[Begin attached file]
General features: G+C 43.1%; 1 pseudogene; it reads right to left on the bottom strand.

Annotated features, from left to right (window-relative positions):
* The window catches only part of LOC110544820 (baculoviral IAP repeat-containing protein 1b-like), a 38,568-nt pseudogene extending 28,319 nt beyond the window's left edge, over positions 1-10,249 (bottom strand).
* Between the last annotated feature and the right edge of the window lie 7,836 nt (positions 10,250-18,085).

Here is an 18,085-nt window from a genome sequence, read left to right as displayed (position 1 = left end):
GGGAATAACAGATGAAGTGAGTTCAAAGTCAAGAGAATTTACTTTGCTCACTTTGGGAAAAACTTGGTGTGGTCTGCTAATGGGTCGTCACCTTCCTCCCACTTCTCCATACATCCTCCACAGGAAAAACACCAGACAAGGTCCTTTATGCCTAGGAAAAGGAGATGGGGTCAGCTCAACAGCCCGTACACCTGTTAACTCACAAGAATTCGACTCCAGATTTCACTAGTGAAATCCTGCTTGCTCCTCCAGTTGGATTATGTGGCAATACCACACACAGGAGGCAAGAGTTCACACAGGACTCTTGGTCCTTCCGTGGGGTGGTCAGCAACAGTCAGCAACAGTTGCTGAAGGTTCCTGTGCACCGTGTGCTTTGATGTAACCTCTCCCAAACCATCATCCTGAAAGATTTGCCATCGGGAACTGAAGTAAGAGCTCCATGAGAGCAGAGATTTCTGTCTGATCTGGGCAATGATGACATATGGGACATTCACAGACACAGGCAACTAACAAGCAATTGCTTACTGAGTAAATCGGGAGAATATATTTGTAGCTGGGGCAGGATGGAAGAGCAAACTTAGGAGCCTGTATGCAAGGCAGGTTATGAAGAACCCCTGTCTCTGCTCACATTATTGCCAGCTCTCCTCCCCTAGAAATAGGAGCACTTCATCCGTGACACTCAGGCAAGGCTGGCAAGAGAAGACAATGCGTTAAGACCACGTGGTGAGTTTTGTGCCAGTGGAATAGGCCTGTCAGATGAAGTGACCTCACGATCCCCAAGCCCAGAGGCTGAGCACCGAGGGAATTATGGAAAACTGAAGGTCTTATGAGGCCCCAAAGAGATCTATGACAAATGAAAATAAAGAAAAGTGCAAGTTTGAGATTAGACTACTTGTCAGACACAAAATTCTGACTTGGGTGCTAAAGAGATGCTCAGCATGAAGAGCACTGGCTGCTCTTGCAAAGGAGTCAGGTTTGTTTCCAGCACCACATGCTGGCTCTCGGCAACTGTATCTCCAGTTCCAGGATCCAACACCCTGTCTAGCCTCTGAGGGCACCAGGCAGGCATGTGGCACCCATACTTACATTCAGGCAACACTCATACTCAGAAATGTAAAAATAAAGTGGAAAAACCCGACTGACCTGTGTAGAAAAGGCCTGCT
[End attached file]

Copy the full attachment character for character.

General features: G+C 43.1%; 1 pseudogene; it reads right to left on the bottom strand.

Annotated features, from left to right (window-relative positions):
* The window catches only part of LOC110544820 (baculoviral IAP repeat-containing protein 1b-like), a 38,568-nt pseudogene extending 28,319 nt beyond the window's left edge, over positions 1-10,249 (bottom strand).
* Between the last annotated feature and the right edge of the window lie 7,836 nt (positions 10,250-18,085).

Here is an 18,085-nt window from a genome sequence, read left to right as displayed (position 1 = left end):
GGGAATAACAGATGAAGTGAGTTCAAAGTCAAGAGAATTTACTTTGCTCACTTTGGGAAAAACTTGGTGTGGTCTGCTAATGGGTCGTCACCTTCCTCCCACTTCTCCATACATCCTCCACAGGAAAAACACCAGACAAGGTCCTTTATGCCTAGGAAAAGGAGATGGGGTCAGCTCAACAGCCCGTACACCTGTTAACTCACAAGAATTCGACTCCAGATTTCACTAGTGAAATCCTGCTTGCTCCTCCAGTTGGATTATGTGGCAATACCACACACAGGAGGCAAGAGTTCACACAGGACTCTTGGTCCTTCCGTGGGGTGGTCAGCAACAGTCAGCAACAGTTGCTGAAGGTTCCTGTGCACCGTGTGCTTTGATGTAACCTCTCCCAAACCATCATCCTGAAAGATTTGCCATCGGGAACTGAAGTAAGAGCTCCATGAGAGCAGAGATTTCTGTCTGATCTGGGCAATGATGACATATGGGACATTCACAGACACAGGCAACTAACAAGCAATTGCTTACTGAGTAAATCGGGAGAATATATTTGTAGCTGGGGCAGGATGGAAGAGCAAACTTAGGAGCCTGTATGCAAGGCAGGTTATGAAGAACCCCTGTCTCTGCTCACATTATTGCCAGCTCTCCTCCCCTAGAAATAGGAGCACTTCATCCGTGACACTCAGGCAAGGCTGGCAAGAGAAGACAATGCGTTAAGACCACGTGGTGAGTTTTGTGCCAGTGGAATAGGCCTGTCAGATGAAGTGACCTCACGATCCCCAAGCCCAGAGGCTGAGCACCGAGGGAATTATGGAAAACTGAAGGTCTTATGAGGCCCCAAAGAGATCTATGACAAATGAAAATAAAGAAAAGTGCAAGTTTGAGATTAGACTACTTGTCAGACACAAAATTCTGACTTGGGTGCTAAAGAGATGCTCAGCATGAAGAGCACTGGCTGCTCTTGCAAAGGAGTCAGGTTTGTTTCCAGCACCACATGCTGGCTCTCGGCAACTGTATCTCCAGTTCCAGGATCCAACACCCTGTCTAGCCTCTGAGGGCACCAGGCAGGCATGTGGCACCCATACTTACATTCAGGCAACACTCATACTCAGAAATGTAAAAATAAAGTGGAAAAACCCGACTGACCTGTGTAGAAAAGGCCTGCT